WordPress’ admin-ajax CPU Problem: Finally, a Solution

So, since about WordPress 3.6 I’ve had a problem with CPU overload on my blog. Mostly, I think, visitors won’t have noticed, but for me, on the backend, it’s been a royal pain: it occasioned my recently changing my theme, and has made posting a real chore. (Write. Copy text version. Click Publish. Wait and see if it goes through, or bounces.)

My CPU was being overloaded by the WordPress script admin-ajax, which, if you do some research, supposedly gets called sometimes by a badly designed plugin. Except, I checked all my plugins, and they didn’t seem to be the cause of the problem.

Turns out there’s some kind of API feature that was added to WordPress in version 3.6, called the Heartbeat API. Everytime I leave the admin access panel open on my site overnight by accident, the CPU was basically hogged to death. This seems to have caused a lot of problems for a lot of people, but the last time I searched for a solution, I couldn’t find one. Today, though, I found this post discussing the issue, and using the code inside it, I seem almost in a single shot to have solved my overload problems.

I think. We’ll see. Everytime I post something about having solved this problem, I regret it a day or two later. But the change in my site’s behaviour has been so rapid, after adding this code to the functions.php for my current template, that I can’t help but feel optimistic.

Oh, and for those who want to fine-tune it a little more, check this out.

3 thoughts on “WordPress’ admin-ajax CPU Problem: Finally, a Solution

  1. Did this resolve your issue with the admin-ajax.php CPU overload? I’m having the same problem on SIteground…and upgraded my hosting plan for the moment but can’t seem to figure out what the issue is.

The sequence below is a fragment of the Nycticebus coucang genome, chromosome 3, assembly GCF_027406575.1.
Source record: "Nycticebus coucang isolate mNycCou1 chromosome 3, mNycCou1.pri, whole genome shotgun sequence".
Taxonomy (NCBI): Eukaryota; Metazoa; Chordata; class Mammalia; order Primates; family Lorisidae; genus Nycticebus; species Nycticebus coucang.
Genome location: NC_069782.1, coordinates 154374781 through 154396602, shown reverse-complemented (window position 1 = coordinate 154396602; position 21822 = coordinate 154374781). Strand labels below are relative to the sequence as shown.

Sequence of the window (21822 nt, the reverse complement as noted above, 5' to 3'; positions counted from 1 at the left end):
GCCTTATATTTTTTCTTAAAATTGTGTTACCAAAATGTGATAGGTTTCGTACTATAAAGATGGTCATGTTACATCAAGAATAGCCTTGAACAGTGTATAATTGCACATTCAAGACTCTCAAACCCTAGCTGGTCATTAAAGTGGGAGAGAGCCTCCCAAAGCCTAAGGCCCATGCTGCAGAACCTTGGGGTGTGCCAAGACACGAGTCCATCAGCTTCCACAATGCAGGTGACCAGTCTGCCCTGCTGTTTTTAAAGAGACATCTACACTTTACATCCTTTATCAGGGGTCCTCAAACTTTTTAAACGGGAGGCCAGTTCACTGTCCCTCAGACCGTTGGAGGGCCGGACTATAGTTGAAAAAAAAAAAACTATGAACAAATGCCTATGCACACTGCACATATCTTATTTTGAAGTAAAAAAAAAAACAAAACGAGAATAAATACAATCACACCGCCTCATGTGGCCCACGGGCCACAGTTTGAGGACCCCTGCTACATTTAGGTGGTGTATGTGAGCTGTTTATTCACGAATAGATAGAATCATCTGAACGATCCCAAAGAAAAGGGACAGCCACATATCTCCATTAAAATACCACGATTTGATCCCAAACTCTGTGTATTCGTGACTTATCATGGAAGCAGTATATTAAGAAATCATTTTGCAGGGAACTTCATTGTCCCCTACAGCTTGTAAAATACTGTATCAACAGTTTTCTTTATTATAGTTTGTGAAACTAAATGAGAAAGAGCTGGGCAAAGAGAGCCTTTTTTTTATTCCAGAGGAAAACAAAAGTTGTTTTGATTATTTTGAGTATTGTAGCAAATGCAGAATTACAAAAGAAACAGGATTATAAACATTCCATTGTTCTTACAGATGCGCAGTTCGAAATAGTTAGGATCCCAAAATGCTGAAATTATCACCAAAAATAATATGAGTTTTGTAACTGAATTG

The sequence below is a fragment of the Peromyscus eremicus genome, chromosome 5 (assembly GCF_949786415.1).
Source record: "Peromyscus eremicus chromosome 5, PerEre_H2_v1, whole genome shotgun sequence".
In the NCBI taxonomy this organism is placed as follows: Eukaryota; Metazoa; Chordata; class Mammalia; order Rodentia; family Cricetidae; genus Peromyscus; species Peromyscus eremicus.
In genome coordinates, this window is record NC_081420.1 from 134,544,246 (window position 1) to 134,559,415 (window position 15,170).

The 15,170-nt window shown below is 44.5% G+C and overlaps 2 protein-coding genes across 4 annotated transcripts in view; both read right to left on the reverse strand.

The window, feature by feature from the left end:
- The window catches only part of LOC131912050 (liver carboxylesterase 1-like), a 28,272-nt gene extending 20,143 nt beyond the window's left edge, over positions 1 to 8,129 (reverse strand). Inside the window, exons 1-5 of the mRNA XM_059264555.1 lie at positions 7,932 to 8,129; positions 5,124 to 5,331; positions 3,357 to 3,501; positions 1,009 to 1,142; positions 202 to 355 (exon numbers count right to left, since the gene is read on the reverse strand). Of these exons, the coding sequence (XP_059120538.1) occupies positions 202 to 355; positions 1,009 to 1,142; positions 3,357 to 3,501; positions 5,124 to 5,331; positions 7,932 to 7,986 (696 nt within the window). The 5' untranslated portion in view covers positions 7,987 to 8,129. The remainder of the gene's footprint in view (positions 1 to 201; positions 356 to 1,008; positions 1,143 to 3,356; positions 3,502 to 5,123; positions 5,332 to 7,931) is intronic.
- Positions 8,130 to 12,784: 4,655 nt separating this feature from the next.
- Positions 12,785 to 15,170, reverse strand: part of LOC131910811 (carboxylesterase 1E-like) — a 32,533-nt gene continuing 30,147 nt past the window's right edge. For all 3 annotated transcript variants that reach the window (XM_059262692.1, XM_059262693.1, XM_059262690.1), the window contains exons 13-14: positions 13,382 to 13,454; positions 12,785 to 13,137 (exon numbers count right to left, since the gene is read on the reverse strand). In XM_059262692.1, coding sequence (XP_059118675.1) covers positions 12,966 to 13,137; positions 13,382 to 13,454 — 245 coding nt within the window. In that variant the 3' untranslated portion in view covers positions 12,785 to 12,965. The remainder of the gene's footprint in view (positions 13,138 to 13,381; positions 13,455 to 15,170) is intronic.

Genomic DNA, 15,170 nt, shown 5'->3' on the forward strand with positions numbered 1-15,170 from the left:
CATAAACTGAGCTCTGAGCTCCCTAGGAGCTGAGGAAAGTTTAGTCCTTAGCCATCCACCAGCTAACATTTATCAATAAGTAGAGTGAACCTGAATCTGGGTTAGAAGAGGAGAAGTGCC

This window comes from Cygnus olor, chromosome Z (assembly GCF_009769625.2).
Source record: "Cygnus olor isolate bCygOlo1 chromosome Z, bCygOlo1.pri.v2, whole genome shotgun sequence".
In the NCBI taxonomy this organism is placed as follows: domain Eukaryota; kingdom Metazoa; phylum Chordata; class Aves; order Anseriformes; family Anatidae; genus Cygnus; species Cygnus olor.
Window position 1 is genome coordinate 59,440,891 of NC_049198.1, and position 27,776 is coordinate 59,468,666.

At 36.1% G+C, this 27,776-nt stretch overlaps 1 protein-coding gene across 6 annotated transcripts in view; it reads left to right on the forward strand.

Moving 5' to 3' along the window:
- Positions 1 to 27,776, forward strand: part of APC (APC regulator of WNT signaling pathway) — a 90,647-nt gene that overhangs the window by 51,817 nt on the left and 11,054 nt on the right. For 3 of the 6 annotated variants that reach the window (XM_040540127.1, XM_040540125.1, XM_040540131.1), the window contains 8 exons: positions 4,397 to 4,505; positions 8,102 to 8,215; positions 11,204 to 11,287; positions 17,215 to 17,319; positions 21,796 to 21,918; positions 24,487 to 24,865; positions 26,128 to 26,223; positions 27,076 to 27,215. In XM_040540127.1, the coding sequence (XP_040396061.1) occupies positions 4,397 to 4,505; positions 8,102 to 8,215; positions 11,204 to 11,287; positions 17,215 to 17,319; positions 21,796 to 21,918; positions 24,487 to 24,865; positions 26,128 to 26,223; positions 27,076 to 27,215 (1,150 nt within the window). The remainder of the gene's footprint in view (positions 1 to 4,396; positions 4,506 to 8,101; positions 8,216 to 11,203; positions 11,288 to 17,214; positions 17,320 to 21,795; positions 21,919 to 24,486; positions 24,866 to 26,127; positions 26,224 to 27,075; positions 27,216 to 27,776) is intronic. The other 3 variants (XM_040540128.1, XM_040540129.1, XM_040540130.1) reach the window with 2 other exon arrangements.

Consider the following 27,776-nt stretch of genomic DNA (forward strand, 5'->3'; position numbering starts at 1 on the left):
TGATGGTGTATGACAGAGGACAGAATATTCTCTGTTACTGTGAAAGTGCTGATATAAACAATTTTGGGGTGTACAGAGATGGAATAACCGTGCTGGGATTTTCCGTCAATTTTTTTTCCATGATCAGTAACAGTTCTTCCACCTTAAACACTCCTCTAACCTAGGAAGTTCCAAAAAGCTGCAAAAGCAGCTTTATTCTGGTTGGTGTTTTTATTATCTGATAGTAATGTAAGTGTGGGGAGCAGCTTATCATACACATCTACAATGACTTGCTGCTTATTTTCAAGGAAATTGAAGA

1. Not completely, but it seems to have been a partial resolution… though it broke scheduled posting, which is something to look out for!

      One thing that did help me was that my (usually pretty nice) hosting service’s support people finally (!) informed me that the caching plugin I was using doesn’t play well with their hosting environment. (Only took them a year of problems to come up with that, though to be fair they often disclaim any knowledge of WordPress!) You might look at your caching software and reevaluate how well it’s working for you.

      Between disabling the heartbeat in my theme function page with this code:

      add_action( 'init', 'stop_heartbeat', 1 );

      function stop_heartbeat() {
      global $pagenow;

      if ( $pagenow == 'index.php' && $pagenow != 'post.php' && $pagenow != 'post-new.php' )

      … and changing my caching software to the one recommended by my hosting service, I’m back down to the proper amount of CPU minutes consumed (okay, well, I mean my maximum, give or take a minute or two). That’s probably still excessive for a site like mine, but it keeps ’em out of my hair till I can afford a proper professional site redesign with all the plugin stuff hardcoded into the template.

      Beyond caching software and selectively disabling the heartbeat api, it might be a bad plugin that’s overloading it, or just too many plugins. I sometimes use P3 Plugin Profiler to check whether any plugin is acting weird, though you have to be careful to understand its output. (Sometimes a plugin looks like a baddie but it’s just the profiling software making it seem that way.)

      Also, if you haven’t adjusted your WP-Cron function–setting a Cron Job manually in your control panel, to reduce the load, you might look at that. WP-Cron can be pretty aggressive on some systems.

      Good luck!

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